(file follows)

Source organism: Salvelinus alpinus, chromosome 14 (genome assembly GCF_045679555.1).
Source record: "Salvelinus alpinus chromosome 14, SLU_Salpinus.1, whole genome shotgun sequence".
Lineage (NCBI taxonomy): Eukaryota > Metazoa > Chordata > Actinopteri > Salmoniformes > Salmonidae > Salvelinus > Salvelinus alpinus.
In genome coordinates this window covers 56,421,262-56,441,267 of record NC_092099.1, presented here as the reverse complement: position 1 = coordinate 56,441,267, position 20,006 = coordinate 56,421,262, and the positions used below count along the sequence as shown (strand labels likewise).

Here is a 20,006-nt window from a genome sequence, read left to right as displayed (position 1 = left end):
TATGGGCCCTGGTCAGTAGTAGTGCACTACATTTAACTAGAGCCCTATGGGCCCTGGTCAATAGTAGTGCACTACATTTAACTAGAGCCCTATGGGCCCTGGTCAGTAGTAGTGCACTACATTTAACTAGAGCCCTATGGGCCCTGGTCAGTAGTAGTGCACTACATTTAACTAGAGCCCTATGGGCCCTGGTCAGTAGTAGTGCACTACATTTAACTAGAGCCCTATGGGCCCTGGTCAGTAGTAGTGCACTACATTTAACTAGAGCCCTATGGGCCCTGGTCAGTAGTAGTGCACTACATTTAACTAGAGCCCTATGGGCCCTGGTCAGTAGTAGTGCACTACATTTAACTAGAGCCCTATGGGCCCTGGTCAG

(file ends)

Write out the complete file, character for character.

Source organism: Salvelinus alpinus, chromosome 14 (genome assembly GCF_045679555.1).
Source record: "Salvelinus alpinus chromosome 14, SLU_Salpinus.1, whole genome shotgun sequence".
Lineage (NCBI taxonomy): Eukaryota > Metazoa > Chordata > Actinopteri > Salmoniformes > Salmonidae > Salvelinus > Salvelinus alpinus.
In genome coordinates this window covers 56,421,262-56,441,267 of record NC_092099.1, presented here as the reverse complement: position 1 = coordinate 56,441,267, position 20,006 = coordinate 56,421,262, and the positions used below count along the sequence as shown (strand labels likewise).

Here is a 20,006-nt window from a genome sequence, read left to right as displayed (position 1 = left end):
TATGGGCCCTGGTCAGTAGTAGTGCACTACATTTAACTAGAGCCCTATGGGCCCTGGTCAATAGTAGTGCACTACATTTAACTAGAGCCCTATGGGCCCTGGTCAGTAGTAGTGCACTACATTTAACTAGAGCCCTATGGGCCCTGGTCAGTAGTAGTGCACTACATTTAACTAGAGCCCTATGGGCCCTGGTCAGTAGTAGTGCACTACATTTAACTAGAGCCCTATGGGCCCTGGTCAGTAGTAGTGCACTACATTTAACTAGAGCCCTATGGGCCCTGGTCAGTAGTAGTGCACTACATTTAACTAGAGCCCTATGGGCCCTGGTCAGTAGTAGTGCACTACATTTAACTAGAGCCCTATGGGCCCTGGTCAG